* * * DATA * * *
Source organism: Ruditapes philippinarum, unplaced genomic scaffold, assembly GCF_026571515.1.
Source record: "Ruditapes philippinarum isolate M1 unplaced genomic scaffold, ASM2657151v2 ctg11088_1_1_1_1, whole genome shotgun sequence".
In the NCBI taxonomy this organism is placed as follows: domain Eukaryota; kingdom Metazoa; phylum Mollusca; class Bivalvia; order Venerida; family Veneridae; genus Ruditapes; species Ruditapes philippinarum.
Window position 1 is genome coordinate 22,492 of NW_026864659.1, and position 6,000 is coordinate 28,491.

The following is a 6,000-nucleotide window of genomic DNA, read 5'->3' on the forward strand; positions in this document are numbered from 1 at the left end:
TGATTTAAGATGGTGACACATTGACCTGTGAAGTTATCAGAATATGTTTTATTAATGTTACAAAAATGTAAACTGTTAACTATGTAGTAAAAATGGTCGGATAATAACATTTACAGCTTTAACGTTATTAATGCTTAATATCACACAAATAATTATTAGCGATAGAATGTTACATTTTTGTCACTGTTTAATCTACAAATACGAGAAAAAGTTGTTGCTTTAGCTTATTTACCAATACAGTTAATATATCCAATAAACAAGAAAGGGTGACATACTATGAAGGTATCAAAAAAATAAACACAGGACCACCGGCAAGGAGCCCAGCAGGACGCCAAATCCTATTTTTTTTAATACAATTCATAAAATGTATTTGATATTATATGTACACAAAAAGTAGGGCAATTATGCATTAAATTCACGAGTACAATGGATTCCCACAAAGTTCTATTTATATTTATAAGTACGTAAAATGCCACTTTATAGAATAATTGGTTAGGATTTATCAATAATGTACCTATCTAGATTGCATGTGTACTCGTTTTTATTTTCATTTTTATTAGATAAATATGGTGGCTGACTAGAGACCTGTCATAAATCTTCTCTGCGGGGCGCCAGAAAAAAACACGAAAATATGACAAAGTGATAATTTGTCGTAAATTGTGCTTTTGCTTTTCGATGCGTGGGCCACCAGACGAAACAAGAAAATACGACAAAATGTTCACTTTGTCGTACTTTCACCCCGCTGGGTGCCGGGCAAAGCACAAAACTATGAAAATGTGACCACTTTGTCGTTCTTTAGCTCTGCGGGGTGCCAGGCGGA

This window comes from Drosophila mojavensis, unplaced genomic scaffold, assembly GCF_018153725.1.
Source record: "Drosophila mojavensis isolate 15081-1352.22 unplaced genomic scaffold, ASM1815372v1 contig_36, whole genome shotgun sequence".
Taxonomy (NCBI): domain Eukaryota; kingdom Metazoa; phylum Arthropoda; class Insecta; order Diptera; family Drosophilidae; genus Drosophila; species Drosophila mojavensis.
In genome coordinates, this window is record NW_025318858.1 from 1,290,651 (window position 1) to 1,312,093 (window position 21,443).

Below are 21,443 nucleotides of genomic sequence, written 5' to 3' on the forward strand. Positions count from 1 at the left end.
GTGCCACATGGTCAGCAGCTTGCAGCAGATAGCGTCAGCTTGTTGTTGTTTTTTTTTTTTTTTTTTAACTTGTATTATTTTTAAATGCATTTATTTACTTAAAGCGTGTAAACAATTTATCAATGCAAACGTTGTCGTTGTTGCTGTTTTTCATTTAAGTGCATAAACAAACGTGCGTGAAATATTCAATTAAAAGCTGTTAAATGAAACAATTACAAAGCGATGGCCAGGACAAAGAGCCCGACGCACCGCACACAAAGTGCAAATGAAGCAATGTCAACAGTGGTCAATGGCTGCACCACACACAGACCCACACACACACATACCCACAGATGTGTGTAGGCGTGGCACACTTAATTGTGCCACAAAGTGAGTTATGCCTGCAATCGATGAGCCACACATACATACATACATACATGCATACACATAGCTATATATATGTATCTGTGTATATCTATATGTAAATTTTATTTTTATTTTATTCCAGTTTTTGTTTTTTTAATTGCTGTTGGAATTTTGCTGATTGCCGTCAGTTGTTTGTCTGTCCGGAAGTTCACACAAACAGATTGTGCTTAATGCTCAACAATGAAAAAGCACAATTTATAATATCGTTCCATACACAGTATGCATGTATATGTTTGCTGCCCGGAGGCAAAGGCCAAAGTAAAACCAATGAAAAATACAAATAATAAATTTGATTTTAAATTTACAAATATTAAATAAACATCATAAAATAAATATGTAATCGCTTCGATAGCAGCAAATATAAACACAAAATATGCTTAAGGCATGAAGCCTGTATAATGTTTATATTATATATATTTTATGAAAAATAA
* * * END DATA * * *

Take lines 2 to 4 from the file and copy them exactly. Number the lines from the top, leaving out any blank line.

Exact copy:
Source record: "Ruditapes philippinarum isolate M1 unplaced genomic scaffold, ASM2657151v2 ctg11088_1_1_1_1, whole genome shotgun sequence".
In the NCBI taxonomy this organism is placed as follows: domain Eukaryota; kingdom Metazoa; phylum Mollusca; class Bivalvia; order Venerida; family Veneridae; genus Ruditapes; species Ruditapes philippinarum.
Window position 1 is genome coordinate 22,492 of NW_026864659.1, and position 6,000 is coordinate 28,491.